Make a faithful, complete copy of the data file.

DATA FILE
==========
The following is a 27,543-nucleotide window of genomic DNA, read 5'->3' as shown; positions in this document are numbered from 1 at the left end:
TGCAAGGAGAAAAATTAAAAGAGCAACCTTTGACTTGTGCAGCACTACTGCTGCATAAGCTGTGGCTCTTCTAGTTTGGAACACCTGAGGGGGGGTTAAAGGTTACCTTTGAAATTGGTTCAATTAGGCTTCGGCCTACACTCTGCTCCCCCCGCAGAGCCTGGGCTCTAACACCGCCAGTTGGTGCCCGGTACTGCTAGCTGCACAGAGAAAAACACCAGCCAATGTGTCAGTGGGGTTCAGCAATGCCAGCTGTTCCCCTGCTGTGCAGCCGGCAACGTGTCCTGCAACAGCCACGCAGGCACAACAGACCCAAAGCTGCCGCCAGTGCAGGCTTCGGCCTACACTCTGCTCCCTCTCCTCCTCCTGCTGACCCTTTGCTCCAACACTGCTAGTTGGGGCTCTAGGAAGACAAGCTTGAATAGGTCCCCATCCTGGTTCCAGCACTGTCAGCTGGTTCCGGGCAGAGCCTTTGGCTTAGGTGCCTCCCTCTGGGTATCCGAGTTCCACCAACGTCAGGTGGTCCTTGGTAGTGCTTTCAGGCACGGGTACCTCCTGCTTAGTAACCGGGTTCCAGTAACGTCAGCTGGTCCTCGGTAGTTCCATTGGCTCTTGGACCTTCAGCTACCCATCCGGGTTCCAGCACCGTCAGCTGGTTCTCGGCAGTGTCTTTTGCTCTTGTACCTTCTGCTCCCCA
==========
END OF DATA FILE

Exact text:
The following is a 27,543-nucleotide window of genomic DNA, read 5'->3' as shown; positions in this document are numbered from 1 at the left end:
TGCAAGGAGAAAAATTAAAAGAGCAACCTTTGACTTGTGCAGCACTACTGCTGCATAAGCTGTGGCTCTTCTAGTTTGGAACACCTGAGGGGGGGTTAAAGGTTACCTTTGAAATTGGTTCAATTAGGCTTCGGCCTACACTCTGCTCCCCCCGCAGAGCCTGGGCTCTAACACCGCCAGTTGGTGCCCGGTACTGCTAGCTGCACAGAGAAAAACACCAGCCAATGTGTCAGTGGGGTTCAGCAATGCCAGCTGTTCCCCTGCTGTGCAGCCGGCAACGTGTCCTGCAACAGCCACGCAGGCACAACAGACCCAAAGCTGCCGCCAGTGCAGGCTTCGGCCTACACTCTGCTCCCTCTCCTCCTCCTGCTGACCCTTTGCTCCAACACTGCTAGTTGGGGCTCTAGGAAGACAAGCTTGAATAGGTCCCCATCCTGGTTCCAGCACTGTCAGCTGGTTCCGGGCAGAGCCTTTGGCTTAGGTGCCTCCCTCTGGGTATCCGAGTTCCACCAACGTCAGGTGGTCCTTGGTAGTGCTTTCAGGCACGGGTACCTCCTGCTTAGTAACCGGGTTCCAGTAACGTCAGCTGGTCCTCGGTAGTTCCATTGGCTCTTGGACCTTCAGCTACCCATCCGGGTTCCAGCACCGTCAGCTGGTTCTCGGCAGTGTCTTTTGCTCTTGTACCTTCTGCTCCCCA